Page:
He sees himself at a witches’ sabbath, in the midst of a hideous gathering of shades, sorcerers and monsters of every kind who have come together for his funeral. Strange sounds, groans, outbursts of laughter; distant shouts which seem to be answered by more shouts. The beloved melody appears once more, but has now lost its noble and shy character; it is now no more than a vulgar dance tune, trivial and grotesque: it is she who is coming to the sabbath … Roar of delight at her arrival … She joins the diabolical orgy … The funeral knell tolls, burlesque parody of the Dies irae, the dance of the witches. The dance of the witches combined with the Dies irae.

This excerpt from Hermann’s Pyscho Suite begins with suspenseful dissonant chords not dissimilar from the energetic dance of Berlioz’s Witches’ Sabbath. It employs heavy use of the semitone figure which also gives the feeling of terror in Jaws. The screaming violins replicate those animal cries that play on our primal instincts, creating a sense of fear and discomfort.

The opening music for the classic horror film, The Shining uses the Dies Irae from Berlioz’s Witches’ Sabbath, overdubbed with eerie sound effects. This is really creepy.

Nightmare on Elm Street composer Charles Bernstein also used dissonance and sound effects to create a really suspense-filled, scary soundtrack. In the 1970s and 1980s there was a move away from traditional orchestral scoring, and apart from a few vocal elements, performed by the composer himself and heavily distorted, this film score is entirely electronic.

This clip of the opening to Tim Burton’s Nightmare before Christmas is interesting in that is includes the music for Disney at the beginning. This is in a major key with no dissonance, with lots of sweet, shimmery sounds and upward scales. It makes the listener feel optimistic and happy, where the music for the song This is Halloween reverts to the scary minor key with lots of low notes and sound effects. This music is not as scary as the soundtracks for The Shining and Psycho – it maintains a light-hearted look at Halloween which works well with the story.

The idea of dead people dancing was used to great effect by Michael Jackson in his famous song Thriller. Scary orchestral effects are used as Jackson turns into a zombie and begins the eerie dance. Otherwise the music is not suspenseful – it does not create a feeling of fear. The main aspect in this is the dance, in which Jackson was a pioneer.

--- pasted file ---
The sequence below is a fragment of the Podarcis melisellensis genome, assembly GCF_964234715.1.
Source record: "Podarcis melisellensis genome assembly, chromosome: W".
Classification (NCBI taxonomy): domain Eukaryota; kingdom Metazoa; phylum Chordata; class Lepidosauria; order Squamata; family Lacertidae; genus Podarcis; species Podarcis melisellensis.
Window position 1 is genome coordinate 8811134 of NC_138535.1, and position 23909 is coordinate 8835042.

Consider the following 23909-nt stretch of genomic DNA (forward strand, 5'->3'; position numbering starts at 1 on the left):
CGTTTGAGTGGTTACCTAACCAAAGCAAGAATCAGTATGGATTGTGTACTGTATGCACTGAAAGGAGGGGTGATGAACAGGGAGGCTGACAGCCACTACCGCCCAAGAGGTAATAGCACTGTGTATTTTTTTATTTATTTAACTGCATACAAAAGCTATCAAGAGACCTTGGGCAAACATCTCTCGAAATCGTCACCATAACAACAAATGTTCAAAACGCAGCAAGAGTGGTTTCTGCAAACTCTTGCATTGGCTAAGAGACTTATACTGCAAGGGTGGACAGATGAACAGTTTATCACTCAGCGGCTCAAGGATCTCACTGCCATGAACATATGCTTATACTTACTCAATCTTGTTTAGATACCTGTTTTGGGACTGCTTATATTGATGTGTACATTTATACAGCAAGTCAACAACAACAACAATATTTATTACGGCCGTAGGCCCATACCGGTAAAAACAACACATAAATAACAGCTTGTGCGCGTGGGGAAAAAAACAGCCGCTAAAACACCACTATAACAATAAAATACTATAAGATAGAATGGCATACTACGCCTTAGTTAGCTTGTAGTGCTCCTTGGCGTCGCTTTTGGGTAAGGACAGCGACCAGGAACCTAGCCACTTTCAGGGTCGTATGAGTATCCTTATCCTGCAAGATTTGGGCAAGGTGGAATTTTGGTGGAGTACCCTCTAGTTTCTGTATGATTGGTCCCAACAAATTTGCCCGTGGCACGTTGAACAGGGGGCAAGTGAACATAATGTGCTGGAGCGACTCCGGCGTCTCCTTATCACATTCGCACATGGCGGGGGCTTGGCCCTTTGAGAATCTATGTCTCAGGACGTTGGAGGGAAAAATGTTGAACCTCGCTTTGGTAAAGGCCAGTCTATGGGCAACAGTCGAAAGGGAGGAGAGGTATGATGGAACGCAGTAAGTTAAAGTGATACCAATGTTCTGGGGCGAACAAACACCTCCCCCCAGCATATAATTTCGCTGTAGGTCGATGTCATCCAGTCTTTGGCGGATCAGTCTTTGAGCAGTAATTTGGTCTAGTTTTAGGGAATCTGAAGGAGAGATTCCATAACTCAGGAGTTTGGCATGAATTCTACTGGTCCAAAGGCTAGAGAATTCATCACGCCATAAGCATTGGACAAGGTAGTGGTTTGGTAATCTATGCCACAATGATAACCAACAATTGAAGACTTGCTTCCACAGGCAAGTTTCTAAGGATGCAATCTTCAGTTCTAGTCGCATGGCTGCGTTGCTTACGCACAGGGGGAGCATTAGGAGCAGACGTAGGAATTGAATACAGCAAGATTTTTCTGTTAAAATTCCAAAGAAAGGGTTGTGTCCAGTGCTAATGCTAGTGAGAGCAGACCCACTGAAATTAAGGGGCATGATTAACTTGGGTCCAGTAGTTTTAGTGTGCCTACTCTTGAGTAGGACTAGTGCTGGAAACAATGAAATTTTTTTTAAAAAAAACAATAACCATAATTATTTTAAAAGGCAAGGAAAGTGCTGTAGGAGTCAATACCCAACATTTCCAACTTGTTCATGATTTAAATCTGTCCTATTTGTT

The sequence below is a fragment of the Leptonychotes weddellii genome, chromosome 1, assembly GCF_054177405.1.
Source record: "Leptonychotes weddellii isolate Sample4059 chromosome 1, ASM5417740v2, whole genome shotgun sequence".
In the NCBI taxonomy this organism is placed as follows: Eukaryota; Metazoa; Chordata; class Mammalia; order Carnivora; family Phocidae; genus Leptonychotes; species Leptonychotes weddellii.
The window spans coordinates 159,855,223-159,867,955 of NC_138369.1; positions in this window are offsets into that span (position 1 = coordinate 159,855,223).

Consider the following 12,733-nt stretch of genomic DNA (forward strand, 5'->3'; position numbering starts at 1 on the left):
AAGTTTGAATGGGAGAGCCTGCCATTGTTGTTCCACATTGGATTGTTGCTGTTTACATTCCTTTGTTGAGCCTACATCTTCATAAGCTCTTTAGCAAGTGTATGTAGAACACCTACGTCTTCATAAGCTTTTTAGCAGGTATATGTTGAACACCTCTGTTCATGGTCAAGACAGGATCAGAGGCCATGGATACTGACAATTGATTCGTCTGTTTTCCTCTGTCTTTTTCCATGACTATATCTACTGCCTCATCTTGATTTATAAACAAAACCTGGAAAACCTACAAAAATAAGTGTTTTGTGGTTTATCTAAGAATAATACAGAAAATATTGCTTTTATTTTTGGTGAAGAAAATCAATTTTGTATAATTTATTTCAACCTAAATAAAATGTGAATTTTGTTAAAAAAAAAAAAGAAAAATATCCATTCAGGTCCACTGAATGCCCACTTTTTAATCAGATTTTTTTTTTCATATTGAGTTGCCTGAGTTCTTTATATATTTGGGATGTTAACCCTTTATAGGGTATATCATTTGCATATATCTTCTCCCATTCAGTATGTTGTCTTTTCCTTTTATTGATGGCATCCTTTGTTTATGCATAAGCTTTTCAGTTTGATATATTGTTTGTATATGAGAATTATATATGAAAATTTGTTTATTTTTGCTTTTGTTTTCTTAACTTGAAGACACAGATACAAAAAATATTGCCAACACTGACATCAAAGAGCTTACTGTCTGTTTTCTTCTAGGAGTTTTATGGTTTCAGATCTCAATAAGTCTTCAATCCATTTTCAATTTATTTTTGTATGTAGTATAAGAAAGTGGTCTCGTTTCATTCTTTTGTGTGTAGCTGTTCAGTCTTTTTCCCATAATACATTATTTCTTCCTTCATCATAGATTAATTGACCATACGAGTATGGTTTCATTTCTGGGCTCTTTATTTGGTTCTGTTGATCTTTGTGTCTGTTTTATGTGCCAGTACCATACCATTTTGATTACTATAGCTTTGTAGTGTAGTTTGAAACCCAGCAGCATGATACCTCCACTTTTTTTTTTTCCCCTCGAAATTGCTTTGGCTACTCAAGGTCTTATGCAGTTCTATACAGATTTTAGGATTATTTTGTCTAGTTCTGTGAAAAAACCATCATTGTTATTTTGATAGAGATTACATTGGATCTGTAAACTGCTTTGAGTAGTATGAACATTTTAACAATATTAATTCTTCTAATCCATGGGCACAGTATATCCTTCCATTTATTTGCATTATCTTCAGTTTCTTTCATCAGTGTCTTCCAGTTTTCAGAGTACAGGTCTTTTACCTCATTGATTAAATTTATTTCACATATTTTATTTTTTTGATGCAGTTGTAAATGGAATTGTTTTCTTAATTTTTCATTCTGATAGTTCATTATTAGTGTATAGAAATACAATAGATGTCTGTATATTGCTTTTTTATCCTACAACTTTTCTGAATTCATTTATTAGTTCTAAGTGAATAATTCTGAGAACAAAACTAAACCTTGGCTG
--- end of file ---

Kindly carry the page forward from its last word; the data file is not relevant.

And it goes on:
Whereas the Monster Mash by Bobby “Boris” Pickett & the Crypt-Kickers was just a bit of pure Halloween silliness. This song is narrated by a mad scientist whose monster, late one evening, rises from a slab to perform a new dance. The dance becomes a huge hit when the scientist throws a party for other monsters.

The song features some inspired low-budget sound effects. The sound of a coffin opening was imitated by a rusty nail being pulled out of a board, the bubbling cauldron is actually water being bubbled through a straw, and the rattling chains were simply chains being dropped on a tile floor.



Music in Film: Sound Makes the Story

Music has been a big part of film since the early moving pictures, when live music was performed, usually by a pianist, to add atmosphere to silent movies.

When ‘talkies’ were introduced in 1927 with The Jazz Singer, featuring Al Jolson, music was again an important part of the film, and today it plays an integral part in films of all genres, from the opening overture, introducing main themes whilst the credits roll, to gestures highlighting climaxes or emotions and reminding audiences about things the characters may not know about.

Movies often use a mix of pieces, some scored especially for the film and some pre-composed. The first full length movie score was written by Max Steiner for King Kong in 1933…

…but in his 1942 score for Casablanca, he incorporated a range of well known pieces such as the French and German national anthems alongside his own work.

As films evolved, genres developed specific sounds. War-themed films generated music such as The Dam Busters by Eric Coates and The Great Escape by Elmer Bernstein, historical films gave us Ben Hur by Miklos Rozsa, and the wonderful Lawrence of Arabia by Maurice Jarre, Westerns, The Magnificent Seven by Elmer Bernstein and The Good, The Bad and The Ugly by Ennio Morricone.

Bernard Hermann became well known for his scores for Hitchcock films such as Psycho and Vertigo which are still linked strongly to Hitchcock’s images.

Many composers’ work for films is strongly linked to the images they accompany. This is particularly true of Howard Shore’s music for The Lord of the Rings, Hans Zimmer’s scores for Pirates of the Caribbean, Gladiator, The Dark Knight Trilogy and Sherlock Holmes. Perhaps the most famous film composer is John Williams who wrote the music for Harry Potter, ET, Indiana Jones, Jaws, Superman and Star Wars: One of the most iconic film scores of all time.

Listen to The Imperial March (Darth Vader’s theme) here:

Williams uses themes or leitmotifs to represent characters, emotions and places in the films, reminding viewers of information they know but the characters don’t, or suggesting emotions that have not been revealed. This technique comes from opera – composers such as Wagner used leitmotifs in a similar way!

Alongside orchestral scores, popular music has also been part of film since The Jazz Singer in 1927. From the 1930s onwards musicals from Broadway or musicals written especially for film have been popular from the Marx Brothers films and Judy Garland, the Mickey Rooney films of the 1930s, My Fair Lady and The Sound of Music in the 1960s, to the 2002 film of Chicago or the 2014 remake of Annie.

Pop songs have also been used in films, from the disco tunes of Saturday Night Fever, to theme tunes such as Bryan Adams’ Everything I Do for Robin Hood, Prince of Thieves or the Wet Wet Wet hit that accompanied the British comedy sensation Four Weddings and a Funeral.

One of the most famous film series to make use of pop songs is James Bond. Hit songs from the films include Shirley Bassey’s Goldfinger, Paul McCartney’s Live and Let Die, Carly Simon’s Nobody Does It Better, Duran Duran’s A View to a Kill, and Adele’s Skyfall which was the first Bond movie theme to win the Academy Award for Best Song:

No matter how simple, and whatever the style of music, the intricacies of harmony, melody, tempo and rhythm create an irreplaceable emotional backdrop for the story, deepening empathy, raising the heartbeat and offering experiences of familiarity, comfort and association. Next time you’re home alone watching a scary movie, try switching the sound off to see how quickly it loses it’s power to chill!